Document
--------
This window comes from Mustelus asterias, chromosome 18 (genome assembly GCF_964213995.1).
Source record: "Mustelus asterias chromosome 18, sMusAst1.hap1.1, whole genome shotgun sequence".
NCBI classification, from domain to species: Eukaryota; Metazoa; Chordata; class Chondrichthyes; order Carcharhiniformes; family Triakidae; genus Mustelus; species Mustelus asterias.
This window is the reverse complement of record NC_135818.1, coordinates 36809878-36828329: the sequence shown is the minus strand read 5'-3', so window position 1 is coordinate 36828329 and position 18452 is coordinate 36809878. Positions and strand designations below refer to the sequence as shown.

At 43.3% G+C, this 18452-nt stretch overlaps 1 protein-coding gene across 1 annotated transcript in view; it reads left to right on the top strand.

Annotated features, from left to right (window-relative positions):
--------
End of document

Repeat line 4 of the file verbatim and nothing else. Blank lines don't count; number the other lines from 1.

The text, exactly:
This window is the reverse complement of record NC_135818.1, coordinates 36809878-36828329: the sequence shown is the minus strand read 5'-3', so window position 1 is coordinate 36828329 and position 18452 is coordinate 36809878. Positions and strand designations below refer to the sequence as shown.